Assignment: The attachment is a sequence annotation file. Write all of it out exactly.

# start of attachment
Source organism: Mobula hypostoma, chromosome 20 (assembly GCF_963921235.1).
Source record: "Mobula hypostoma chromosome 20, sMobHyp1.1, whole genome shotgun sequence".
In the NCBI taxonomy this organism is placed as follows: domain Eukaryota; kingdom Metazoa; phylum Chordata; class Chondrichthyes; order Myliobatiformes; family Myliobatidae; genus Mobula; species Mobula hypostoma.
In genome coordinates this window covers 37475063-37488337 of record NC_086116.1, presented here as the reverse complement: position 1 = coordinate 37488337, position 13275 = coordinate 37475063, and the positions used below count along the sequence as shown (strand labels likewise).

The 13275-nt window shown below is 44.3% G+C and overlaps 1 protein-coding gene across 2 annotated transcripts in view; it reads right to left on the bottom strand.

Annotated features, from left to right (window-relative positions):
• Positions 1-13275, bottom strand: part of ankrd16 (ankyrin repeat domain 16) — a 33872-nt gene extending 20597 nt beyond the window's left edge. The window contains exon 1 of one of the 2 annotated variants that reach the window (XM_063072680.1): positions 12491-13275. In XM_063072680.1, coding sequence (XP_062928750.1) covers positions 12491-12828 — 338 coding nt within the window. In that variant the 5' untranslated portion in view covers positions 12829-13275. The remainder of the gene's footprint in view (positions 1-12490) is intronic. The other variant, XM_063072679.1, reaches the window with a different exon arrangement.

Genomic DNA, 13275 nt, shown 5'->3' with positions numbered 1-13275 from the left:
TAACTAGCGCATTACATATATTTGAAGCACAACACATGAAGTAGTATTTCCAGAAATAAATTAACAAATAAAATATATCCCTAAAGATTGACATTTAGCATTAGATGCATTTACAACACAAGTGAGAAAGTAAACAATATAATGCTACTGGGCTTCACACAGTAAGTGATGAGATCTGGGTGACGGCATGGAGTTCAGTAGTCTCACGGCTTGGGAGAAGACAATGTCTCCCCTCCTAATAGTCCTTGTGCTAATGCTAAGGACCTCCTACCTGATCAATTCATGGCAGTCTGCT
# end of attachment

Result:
Source organism: Mobula hypostoma, chromosome 20 (assembly GCF_963921235.1).
Source record: "Mobula hypostoma chromosome 20, sMobHyp1.1, whole genome shotgun sequence".
In the NCBI taxonomy this organism is placed as follows: domain Eukaryota; kingdom Metazoa; phylum Chordata; class Chondrichthyes; order Myliobatiformes; family Myliobatidae; genus Mobula; species Mobula hypostoma.
In genome coordinates this window covers 37475063-37488337 of record NC_086116.1, presented here as the reverse complement: position 1 = coordinate 37488337, position 13275 = coordinate 37475063, and the positions used below count along the sequence as shown (strand labels likewise).

The 13275-nt window shown below is 44.3% G+C and overlaps 1 protein-coding gene across 2 annotated transcripts in view; it reads right to left on the bottom strand.

Annotated features, from left to right (window-relative positions):
• Positions 1-13275, bottom strand: part of ankrd16 (ankyrin repeat domain 16) — a 33872-nt gene extending 20597 nt beyond the window's left edge. The window contains exon 1 of one of the 2 annotated variants that reach the window (XM_063072680.1): positions 12491-13275. In XM_063072680.1, coding sequence (XP_062928750.1) covers positions 12491-12828 — 338 coding nt within the window. In that variant the 5' untranslated portion in view covers positions 12829-13275. The remainder of the gene's footprint in view (positions 1-12490) is intronic. The other variant, XM_063072679.1, reaches the window with a different exon arrangement.

Genomic DNA, 13275 nt, shown 5'->3' with positions numbered 1-13275 from the left:
TAACTAGCGCATTACATATATTTGAAGCACAACACATGAAGTAGTATTTCCAGAAATAAATTAACAAATAAAATATATCCCTAAAGATTGACATTTAGCATTAGATGCATTTACAACACAAGTGAGAAAGTAAACAATATAATGCTACTGGGCTTCACACAGTAAGTGATGAGATCTGGGTGACGGCATGGAGTTCAGTAGTCTCACGGCTTGGGAGAAGACAATGTCTCCCCTCCTAATAGTCCTTGTGCTAATGCTAAGGACCTCCTACCTGATCAATTCATGGCAGTCTGCT